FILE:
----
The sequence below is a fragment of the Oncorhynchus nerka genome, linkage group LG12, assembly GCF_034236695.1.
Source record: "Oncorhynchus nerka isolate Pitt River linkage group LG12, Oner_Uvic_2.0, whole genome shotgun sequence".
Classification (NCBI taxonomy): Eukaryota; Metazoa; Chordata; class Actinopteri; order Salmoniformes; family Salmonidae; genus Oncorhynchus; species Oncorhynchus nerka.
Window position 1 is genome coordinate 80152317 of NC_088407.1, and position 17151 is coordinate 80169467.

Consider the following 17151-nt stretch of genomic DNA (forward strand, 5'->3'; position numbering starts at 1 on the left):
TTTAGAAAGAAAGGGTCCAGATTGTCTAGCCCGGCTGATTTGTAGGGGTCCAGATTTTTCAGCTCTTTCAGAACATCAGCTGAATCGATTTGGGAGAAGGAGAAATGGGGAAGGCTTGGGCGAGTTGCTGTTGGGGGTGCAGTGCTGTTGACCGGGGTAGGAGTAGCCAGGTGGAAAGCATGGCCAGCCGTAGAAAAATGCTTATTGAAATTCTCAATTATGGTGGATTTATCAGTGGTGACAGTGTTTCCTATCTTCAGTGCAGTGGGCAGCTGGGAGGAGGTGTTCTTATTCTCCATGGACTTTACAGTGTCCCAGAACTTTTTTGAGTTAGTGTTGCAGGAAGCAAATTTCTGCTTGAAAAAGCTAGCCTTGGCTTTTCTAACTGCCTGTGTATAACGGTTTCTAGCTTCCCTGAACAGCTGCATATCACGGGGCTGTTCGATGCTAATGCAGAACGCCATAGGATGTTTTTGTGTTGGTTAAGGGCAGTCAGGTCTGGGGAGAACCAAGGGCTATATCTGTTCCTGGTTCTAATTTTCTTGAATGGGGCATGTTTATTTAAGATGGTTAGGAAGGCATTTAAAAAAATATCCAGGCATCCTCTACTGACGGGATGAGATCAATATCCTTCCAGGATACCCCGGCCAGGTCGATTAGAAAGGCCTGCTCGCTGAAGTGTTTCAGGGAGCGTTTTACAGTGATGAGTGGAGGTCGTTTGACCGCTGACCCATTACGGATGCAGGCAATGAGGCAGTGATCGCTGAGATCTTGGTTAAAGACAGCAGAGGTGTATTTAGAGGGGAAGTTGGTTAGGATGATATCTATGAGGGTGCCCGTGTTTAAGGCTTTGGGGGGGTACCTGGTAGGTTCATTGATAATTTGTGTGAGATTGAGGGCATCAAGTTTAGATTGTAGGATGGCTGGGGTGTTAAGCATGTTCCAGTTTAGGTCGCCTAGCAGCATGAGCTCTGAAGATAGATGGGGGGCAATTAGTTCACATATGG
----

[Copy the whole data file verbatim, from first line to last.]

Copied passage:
The sequence below is a fragment of the Oncorhynchus nerka genome, linkage group LG12, assembly GCF_034236695.1.
Source record: "Oncorhynchus nerka isolate Pitt River linkage group LG12, Oner_Uvic_2.0, whole genome shotgun sequence".
Classification (NCBI taxonomy): Eukaryota; Metazoa; Chordata; class Actinopteri; order Salmoniformes; family Salmonidae; genus Oncorhynchus; species Oncorhynchus nerka.
Window position 1 is genome coordinate 80152317 of NC_088407.1, and position 17151 is coordinate 80169467.

Consider the following 17151-nt stretch of genomic DNA (forward strand, 5'->3'; position numbering starts at 1 on the left):
TTTAGAAAGAAAGGGTCCAGATTGTCTAGCCCGGCTGATTTGTAGGGGTCCAGATTTTTCAGCTCTTTCAGAACATCAGCTGAATCGATTTGGGAGAAGGAGAAATGGGGAAGGCTTGGGCGAGTTGCTGTTGGGGGTGCAGTGCTGTTGACCGGGGTAGGAGTAGCCAGGTGGAAAGCATGGCCAGCCGTAGAAAAATGCTTATTGAAATTCTCAATTATGGTGGATTTATCAGTGGTGACAGTGTTTCCTATCTTCAGTGCAGTGGGCAGCTGGGAGGAGGTGTTCTTATTCTCCATGGACTTTACAGTGTCCCAGAACTTTTTTGAGTTAGTGTTGCAGGAAGCAAATTTCTGCTTGAAAAAGCTAGCCTTGGCTTTTCTAACTGCCTGTGTATAACGGTTTCTAGCTTCCCTGAACAGCTGCATATCACGGGGCTGTTCGATGCTAATGCAGAACGCCATAGGATGTTTTTGTGTTGGTTAAGGGCAGTCAGGTCTGGGGAGAACCAAGGGCTATATCTGTTCCTGGTTCTAATTTTCTTGAATGGGGCATGTTTATTTAAGATGGTTAGGAAGGCATTTAAAAAAATATCCAGGCATCCTCTACTGACGGGATGAGATCAATATCCTTCCAGGATACCCCGGCCAGGTCGATTAGAAAGGCCTGCTCGCTGAAGTGTTTCAGGGAGCGTTTTACAGTGATGAGTGGAGGTCGTTTGACCGCTGACCCATTACGGATGCAGGCAATGAGGCAGTGATCGCTGAGATCTTGGTTAAAGACAGCAGAGGTGTATTTAGAGGGGAAGTTGGTTAGGATGATATCTATGAGGGTGCCCGTGTTTAAGGCTTTGGGGGGGTACCTGGTAGGTTCATTGATAATTTGTGTGAGATTGAGGGCATCAAGTTTAGATTGTAGGATGGCTGGGGTGTTAAGCATGTTCCAGTTTAGGTCGCCTAGCAGCATGAGCTCTGAAGATAGATGGGGGGCAATTAGTTCACATATGG